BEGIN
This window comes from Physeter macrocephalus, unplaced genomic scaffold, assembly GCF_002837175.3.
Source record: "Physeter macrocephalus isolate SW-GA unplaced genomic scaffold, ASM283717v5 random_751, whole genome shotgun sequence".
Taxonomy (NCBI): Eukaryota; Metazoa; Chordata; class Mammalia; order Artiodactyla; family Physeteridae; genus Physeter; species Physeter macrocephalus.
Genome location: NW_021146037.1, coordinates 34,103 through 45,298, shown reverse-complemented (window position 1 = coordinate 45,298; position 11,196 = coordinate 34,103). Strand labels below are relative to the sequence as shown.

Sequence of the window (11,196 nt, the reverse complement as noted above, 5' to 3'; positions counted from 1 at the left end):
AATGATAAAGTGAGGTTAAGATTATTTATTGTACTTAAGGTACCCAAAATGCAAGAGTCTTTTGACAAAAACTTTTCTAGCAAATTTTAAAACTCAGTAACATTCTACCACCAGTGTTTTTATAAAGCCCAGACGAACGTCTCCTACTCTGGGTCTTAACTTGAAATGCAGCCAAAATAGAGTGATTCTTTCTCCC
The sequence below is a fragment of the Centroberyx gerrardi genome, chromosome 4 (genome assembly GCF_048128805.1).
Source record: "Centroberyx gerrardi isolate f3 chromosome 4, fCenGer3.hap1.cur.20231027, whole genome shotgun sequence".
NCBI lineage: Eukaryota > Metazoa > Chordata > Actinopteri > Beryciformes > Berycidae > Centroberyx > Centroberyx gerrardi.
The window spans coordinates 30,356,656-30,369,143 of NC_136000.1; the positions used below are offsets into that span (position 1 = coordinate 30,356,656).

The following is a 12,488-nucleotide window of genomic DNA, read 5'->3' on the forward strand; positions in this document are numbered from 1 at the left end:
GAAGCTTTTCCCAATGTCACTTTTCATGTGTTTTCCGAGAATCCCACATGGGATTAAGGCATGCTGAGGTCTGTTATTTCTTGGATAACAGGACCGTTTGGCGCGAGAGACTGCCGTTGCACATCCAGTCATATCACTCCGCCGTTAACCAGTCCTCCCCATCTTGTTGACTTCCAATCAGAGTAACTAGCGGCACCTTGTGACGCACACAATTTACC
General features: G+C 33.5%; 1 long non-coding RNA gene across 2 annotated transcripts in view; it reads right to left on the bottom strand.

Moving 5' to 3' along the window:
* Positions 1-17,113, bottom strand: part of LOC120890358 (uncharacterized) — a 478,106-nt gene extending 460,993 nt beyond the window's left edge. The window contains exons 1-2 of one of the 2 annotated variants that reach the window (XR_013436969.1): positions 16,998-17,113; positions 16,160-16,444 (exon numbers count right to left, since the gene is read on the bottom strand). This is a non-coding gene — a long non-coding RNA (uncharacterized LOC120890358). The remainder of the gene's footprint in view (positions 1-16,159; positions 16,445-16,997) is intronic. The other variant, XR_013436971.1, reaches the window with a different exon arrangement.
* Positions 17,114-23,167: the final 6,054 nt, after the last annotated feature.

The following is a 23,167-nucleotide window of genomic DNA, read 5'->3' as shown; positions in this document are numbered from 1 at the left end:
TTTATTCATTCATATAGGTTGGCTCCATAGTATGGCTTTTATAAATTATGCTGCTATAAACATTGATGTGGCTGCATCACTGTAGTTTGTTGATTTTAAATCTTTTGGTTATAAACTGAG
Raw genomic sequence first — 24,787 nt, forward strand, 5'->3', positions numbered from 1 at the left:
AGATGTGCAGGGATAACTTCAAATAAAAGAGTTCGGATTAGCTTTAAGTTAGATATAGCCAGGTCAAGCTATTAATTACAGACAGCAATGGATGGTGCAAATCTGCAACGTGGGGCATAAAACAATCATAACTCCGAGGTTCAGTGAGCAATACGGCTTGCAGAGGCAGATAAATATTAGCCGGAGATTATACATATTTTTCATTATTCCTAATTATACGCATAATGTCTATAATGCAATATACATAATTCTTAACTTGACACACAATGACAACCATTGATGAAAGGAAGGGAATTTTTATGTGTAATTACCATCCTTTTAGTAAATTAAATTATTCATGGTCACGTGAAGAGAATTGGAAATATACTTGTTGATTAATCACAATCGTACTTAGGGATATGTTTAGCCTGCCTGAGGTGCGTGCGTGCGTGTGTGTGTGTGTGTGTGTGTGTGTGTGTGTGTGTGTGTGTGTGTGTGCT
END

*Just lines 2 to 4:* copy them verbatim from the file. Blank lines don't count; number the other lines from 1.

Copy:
Source record: "Physeter macrocephalus isolate SW-GA unplaced genomic scaffold, ASM283717v5 random_751, whole genome shotgun sequence".
Taxonomy (NCBI): Eukaryota; Metazoa; Chordata; class Mammalia; order Artiodactyla; family Physeteridae; genus Physeter; species Physeter macrocephalus.
Genome location: NW_021146037.1, coordinates 34,103 through 45,298, shown reverse-complemented (window position 1 = coordinate 45,298; position 11,196 = coordinate 34,103). Strand labels below are relative to the sequence as shown.